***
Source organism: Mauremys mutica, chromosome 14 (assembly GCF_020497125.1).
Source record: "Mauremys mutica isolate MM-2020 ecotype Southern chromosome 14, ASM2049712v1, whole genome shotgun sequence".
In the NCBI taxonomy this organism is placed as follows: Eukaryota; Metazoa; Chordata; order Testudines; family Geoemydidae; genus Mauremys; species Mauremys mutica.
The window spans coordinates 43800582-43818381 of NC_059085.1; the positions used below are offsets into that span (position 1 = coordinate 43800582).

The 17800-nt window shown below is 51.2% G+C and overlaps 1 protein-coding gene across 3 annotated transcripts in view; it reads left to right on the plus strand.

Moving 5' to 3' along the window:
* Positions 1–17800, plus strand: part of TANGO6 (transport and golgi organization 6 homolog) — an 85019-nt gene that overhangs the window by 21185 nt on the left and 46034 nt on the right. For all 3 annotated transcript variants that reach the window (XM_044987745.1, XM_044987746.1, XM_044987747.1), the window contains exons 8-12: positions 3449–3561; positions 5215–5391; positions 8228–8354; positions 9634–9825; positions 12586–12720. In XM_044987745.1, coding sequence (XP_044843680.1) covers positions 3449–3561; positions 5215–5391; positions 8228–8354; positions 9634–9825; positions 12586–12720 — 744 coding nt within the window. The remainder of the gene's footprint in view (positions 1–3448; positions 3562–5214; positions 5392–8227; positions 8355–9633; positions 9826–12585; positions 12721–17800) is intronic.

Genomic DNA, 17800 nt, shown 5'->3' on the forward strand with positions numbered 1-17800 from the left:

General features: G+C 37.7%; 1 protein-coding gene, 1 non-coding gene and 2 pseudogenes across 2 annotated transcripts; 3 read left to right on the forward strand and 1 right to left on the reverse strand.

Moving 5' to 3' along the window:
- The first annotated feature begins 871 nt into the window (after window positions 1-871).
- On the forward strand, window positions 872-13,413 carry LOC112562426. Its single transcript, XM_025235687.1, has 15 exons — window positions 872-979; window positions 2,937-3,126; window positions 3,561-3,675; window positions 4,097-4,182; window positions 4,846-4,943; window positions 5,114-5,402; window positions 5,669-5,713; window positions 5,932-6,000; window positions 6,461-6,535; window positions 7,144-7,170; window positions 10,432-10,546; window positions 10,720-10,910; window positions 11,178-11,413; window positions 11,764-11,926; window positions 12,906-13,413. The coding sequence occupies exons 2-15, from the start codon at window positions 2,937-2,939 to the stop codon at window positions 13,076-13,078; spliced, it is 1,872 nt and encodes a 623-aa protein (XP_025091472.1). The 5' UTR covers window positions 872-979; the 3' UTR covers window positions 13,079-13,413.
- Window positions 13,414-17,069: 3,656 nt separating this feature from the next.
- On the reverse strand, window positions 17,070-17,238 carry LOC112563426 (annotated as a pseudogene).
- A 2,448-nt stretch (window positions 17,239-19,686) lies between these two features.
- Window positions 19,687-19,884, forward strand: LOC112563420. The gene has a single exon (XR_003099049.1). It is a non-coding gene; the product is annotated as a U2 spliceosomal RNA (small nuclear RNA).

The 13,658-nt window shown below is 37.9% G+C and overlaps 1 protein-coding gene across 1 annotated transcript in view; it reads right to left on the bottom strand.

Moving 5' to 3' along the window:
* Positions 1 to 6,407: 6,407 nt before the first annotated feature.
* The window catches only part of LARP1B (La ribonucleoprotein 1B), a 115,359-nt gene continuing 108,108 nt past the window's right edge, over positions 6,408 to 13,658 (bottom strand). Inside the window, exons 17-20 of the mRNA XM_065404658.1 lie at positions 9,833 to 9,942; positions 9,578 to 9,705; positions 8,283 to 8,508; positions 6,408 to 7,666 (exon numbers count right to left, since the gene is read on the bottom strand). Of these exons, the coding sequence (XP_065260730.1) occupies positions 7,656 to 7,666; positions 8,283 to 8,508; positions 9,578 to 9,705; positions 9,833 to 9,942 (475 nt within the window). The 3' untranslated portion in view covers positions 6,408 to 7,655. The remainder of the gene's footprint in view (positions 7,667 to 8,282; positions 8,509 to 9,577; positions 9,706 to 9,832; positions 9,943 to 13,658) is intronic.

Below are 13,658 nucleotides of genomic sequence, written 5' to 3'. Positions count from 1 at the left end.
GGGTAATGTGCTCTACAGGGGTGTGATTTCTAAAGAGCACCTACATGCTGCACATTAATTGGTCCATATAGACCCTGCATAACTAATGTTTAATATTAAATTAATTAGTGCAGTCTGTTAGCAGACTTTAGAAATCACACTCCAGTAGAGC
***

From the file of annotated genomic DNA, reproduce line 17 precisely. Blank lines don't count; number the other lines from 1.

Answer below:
The 13,658-nt window shown below is 37.9% G+C and overlaps 1 protein-coding gene across 1 annotated transcript in view; it reads right to left on the bottom strand.